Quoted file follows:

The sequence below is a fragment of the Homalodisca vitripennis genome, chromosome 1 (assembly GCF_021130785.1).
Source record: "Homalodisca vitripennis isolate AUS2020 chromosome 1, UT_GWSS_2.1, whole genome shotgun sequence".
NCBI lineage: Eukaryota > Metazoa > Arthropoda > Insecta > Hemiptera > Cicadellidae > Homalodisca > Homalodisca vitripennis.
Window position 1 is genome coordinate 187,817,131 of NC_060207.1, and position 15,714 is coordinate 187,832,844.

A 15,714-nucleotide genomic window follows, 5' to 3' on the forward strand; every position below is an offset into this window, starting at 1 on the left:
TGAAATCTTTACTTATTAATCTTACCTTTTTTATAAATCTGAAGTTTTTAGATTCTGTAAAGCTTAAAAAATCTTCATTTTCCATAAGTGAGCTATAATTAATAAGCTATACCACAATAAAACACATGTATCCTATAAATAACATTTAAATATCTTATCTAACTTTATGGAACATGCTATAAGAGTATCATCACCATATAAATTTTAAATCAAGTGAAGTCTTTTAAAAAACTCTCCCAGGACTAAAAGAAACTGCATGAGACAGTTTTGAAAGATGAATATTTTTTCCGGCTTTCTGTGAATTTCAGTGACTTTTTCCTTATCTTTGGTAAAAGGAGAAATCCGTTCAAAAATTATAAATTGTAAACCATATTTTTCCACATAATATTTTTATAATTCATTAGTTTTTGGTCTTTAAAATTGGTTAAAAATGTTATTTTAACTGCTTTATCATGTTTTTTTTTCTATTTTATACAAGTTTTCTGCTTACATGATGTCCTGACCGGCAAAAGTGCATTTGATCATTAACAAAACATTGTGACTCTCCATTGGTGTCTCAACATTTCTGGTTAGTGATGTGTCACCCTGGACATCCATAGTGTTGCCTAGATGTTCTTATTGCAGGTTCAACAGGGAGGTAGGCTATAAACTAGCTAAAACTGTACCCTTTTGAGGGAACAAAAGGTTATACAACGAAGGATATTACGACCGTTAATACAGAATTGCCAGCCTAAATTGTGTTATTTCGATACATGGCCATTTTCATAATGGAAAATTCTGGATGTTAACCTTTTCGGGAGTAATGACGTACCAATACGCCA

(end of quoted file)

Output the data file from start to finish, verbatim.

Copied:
The sequence below is a fragment of the Homalodisca vitripennis genome, chromosome 1 (assembly GCF_021130785.1).
Source record: "Homalodisca vitripennis isolate AUS2020 chromosome 1, UT_GWSS_2.1, whole genome shotgun sequence".
NCBI lineage: Eukaryota > Metazoa > Arthropoda > Insecta > Hemiptera > Cicadellidae > Homalodisca > Homalodisca vitripennis.
Window position 1 is genome coordinate 187,817,131 of NC_060207.1, and position 15,714 is coordinate 187,832,844.

A 15,714-nucleotide genomic window follows, 5' to 3' on the forward strand; every position below is an offset into this window, starting at 1 on the left:
TGAAATCTTTACTTATTAATCTTACCTTTTTTATAAATCTGAAGTTTTTAGATTCTGTAAAGCTTAAAAAATCTTCATTTTCCATAAGTGAGCTATAATTAATAAGCTATACCACAATAAAACACATGTATCCTATAAATAACATTTAAATATCTTATCTAACTTTATGGAACATGCTATAAGAGTATCATCACCATATAAATTTTAAATCAAGTGAAGTCTTTTAAAAAACTCTCCCAGGACTAAAAGAAACTGCATGAGACAGTTTTGAAAGATGAATATTTTTTCCGGCTTTCTGTGAATTTCAGTGACTTTTTCCTTATCTTTGGTAAAAGGAGAAATCCGTTCAAAAATTATAAATTGTAAACCATATTTTTCCACATAATATTTTTATAATTCATTAGTTTTTGGTCTTTAAAATTGGTTAAAAATGTTATTTTAACTGCTTTATCATGTTTTTTTTTCTATTTTATACAAGTTTTCTGCTTACATGATGTCCTGACCGGCAAAAGTGCATTTGATCATTAACAAAACATTGTGACTCTCCATTGGTGTCTCAACATTTCTGGTTAGTGATGTGTCACCCTGGACATCCATAGTGTTGCCTAGATGTTCTTATTGCAGGTTCAACAGGGAGGTAGGCTATAAACTAGCTAAAACTGTACCCTTTTGAGGGAACAAAAGGTTATACAACGAAGGATATTACGACCGTTAATACAGAATTGCCAGCCTAAATTGTGTTATTTCGATACATGGCCATTTTCATAATGGAAAATTCTGGATGTTAACCTTTTCGGGAGTAATGACGTACCAATACGCCA